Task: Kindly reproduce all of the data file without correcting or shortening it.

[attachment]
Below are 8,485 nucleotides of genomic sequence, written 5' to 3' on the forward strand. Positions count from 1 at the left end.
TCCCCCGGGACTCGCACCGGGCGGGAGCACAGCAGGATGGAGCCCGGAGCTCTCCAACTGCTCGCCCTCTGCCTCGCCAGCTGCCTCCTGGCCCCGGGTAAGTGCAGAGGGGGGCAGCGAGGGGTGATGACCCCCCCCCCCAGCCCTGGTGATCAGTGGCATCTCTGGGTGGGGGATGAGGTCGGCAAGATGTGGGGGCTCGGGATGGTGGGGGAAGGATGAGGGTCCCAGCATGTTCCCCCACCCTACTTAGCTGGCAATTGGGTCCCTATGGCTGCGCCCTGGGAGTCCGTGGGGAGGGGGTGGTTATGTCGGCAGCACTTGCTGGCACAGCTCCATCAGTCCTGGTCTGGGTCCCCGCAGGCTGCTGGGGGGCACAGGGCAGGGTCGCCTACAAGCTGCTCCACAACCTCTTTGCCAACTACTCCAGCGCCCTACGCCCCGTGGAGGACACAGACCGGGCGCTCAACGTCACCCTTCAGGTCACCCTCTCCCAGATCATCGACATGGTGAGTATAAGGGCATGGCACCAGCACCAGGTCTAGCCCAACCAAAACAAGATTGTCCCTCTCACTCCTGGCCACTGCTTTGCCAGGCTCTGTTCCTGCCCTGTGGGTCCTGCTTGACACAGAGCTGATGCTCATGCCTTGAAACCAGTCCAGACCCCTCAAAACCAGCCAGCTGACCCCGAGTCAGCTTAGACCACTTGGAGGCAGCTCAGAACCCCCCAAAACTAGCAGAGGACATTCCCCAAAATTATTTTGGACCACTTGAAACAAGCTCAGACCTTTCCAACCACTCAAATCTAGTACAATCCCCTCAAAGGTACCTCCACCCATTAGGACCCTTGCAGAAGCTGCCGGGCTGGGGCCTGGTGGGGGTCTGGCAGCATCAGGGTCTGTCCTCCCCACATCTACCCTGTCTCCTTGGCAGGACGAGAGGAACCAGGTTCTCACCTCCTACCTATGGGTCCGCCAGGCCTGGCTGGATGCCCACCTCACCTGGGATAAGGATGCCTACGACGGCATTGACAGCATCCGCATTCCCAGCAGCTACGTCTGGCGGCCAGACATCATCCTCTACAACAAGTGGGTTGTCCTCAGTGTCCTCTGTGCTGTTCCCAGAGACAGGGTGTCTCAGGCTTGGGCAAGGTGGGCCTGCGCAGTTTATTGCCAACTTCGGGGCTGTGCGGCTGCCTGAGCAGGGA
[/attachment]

Below are 8,485 nucleotides of genomic sequence, written 5' to 3' on the forward strand. Positions count from 1 at the left end.
TCCCCCGGGACTCGCACCGGGCGGGAGCACAGCAGGATGGAGCCCGGAGCTCTCCAACTGCTCGCCCTCTGCCTCGCCAGCTGCCTCCTGGCCCCGGGTAAGTGCAGAGGGGGGCAGCGAGGGGTGATGACCCCCCCCCCCAGCCCTGGTGATCAGTGGCATCTCTGGGTGGGGGATGAGGTCGGCAAGATGTGGGGGCTCGGGATGGTGGGGGAAGGATGAGGGTCCCAGCATGTTCCCCCACCCTACTTAGCTGGCAATTGGGTCCCTATGGCTGCGCCCTGGGAGTCCGTGGGGAGGGGGTGGTTATGTCGGCAGCACTTGCTGGCACAGCTCCATCAGTCCTGGTCTGGGTCCCCGCAGGCTGCTGGGGGGCACAGGGCAGGGTCGCCTACAAGCTGCTCCACAACCTCTTTGCCAACTACTCCAGCGCCCTACGCCCCGTGGAGGACACAGACCGGGCGCTCAACGTCACCCTTCAGGTCACCCTCTCCCAGATCATCGACATGGTGAGTATAAGGGCATGGCACCAGCACCAGGTCTAGCCCAACCAAAACAAGATTGTCCCTCTCACTCCTGGCCACTGCTTTGCCAGGCTCTGTTCCTGCCCTGTGGGTCCTGCTTGACACAGAGCTGATGCTCATGCCTTGAAACCAGTCCAGACCCCTCAAAACCAGCCAGCTGACCCCGAGTCAGCTTAGACCACTTGGAGGCAGCTCAGAACCCCCCAAAACTAGCAGAGGACATTCCCCAAAATTATTTTGGACCACTTGAAACAAGCTCAGACCTTTCCAACCACTCAAATCTAGTACAATCCCCTCAAAGGTACCTCCACCCATTAGGACCCTTGCAGAAGCTGCCGGGCTGGGGCCTGGTGGGGGTCTGGCAGCATCAGGGTCTGTCCTCCCCACATCTACCCTGTCTCCTTGGCAGGACGAGAGGAACCAGGTTCTCACCTCCTACCTATGGGTCCGCCAGGCCTGGCTGGATGCCCACCTCACCTGGGATAAGGATGCCTACGACGGCATTGACAGCATCCGCATTCCCAGCAGCTACGTCTGGCGGCCAGACATCATCCTCTACAACAAGTGGGTTGTCCTCAGTGTCCTCTGTGCTGTTCCCAGAGACAGGGTGTCTCAGGCTTGGGCAAGGTGGGCCTGCGCAGTTTATTGCCAACTTCGGGGCTGTGCGGCTGCCTGAGCAGGGA